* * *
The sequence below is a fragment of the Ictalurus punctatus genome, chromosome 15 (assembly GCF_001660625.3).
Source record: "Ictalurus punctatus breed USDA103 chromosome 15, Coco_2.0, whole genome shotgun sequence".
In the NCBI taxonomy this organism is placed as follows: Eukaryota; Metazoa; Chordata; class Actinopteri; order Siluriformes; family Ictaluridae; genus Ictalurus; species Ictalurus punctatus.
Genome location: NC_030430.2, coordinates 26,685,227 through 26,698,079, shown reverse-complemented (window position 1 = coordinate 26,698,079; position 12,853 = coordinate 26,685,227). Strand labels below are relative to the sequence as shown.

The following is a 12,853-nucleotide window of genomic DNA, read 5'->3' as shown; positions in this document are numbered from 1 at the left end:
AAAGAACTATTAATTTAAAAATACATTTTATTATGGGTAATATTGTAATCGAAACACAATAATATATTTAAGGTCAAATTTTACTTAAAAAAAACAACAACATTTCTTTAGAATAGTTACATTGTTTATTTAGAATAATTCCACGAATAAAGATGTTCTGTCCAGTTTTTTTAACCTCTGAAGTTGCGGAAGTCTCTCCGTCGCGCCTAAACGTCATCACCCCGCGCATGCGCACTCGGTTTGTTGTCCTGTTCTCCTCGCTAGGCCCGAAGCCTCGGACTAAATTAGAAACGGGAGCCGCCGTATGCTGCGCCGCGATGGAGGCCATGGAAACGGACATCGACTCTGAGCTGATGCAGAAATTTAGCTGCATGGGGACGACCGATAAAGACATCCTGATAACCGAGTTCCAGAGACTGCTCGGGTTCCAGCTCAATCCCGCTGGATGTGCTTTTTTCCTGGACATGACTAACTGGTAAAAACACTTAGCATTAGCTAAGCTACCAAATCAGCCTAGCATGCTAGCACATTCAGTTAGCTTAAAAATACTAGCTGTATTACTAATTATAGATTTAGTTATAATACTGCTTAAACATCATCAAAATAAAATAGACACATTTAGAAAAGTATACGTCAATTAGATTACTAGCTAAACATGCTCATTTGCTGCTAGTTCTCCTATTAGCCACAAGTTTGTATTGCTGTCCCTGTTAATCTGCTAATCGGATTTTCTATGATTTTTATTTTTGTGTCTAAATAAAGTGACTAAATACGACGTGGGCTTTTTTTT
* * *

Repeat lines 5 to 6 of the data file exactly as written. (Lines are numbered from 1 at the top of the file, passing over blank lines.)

The following is a 12,853-nucleotide window of genomic DNA, read 5'->3' as shown; positions in this document are numbered from 1 at the left end:
AAAGAACTATTAATTTAAAAATACATTTTATTATGGGTAATATTGTAATCGAAACACAATAATATATTTAAGGTCAAATTTTACTTAAAAAAAACAACAACATTTCTTTAGAATAGTTACATTGTTTATTTAGAATAATTCCACGAATAAAGATGTTCTGTCCAGTTTTTTTAACCTCTGAAGTTGCGGAAGTCTCTCCGTCGCGCCTAAACGTCATCACCCCGCGCATGCGCACTCGGTTTGTTGTCCTGTTCTCCTCGCTAGGCCCGAAGCCTCGGACTAAATTAGAAACGGGAGCCGCCGTATGCTGCGCCGCGATGGAGGCCATGGAAACGGACATCGACTCTGAGCTGATGCAGAAATTTAGCTGCATGGGGACGACCGATAAAGACATCCTGATAACCGAGTTCCAGAGACTGCTCGGGTTCCAGCTCAATCCCGCTGGATGTGCTTTTTTCCTGGACATGACTAACTGGTAAAAACACTTAGCATTAGCTAAGCTACCAAATCAGCCTAGCATGCTAGCACATTCAGTTAGCTTAAAAATACTAGCTGTATTACTAATTATAGATTTAGTTATAATACTGCTTAAACATCATCAAAATAAAATAGACACATTTAGAAAAGTATACGTCAATTAGATTACTAGCTAAACATGCTCATTTGCTGCTAGTTCTCCTATTAGCCACAAGTTTGTATTGCTGTCCCTGTTAATCTGCTAATCGGATTTTCTATGATTTTTATTTTTGTGTCTAAATAAAGTGACTAAATACGACGTGGGCTTTTTTTT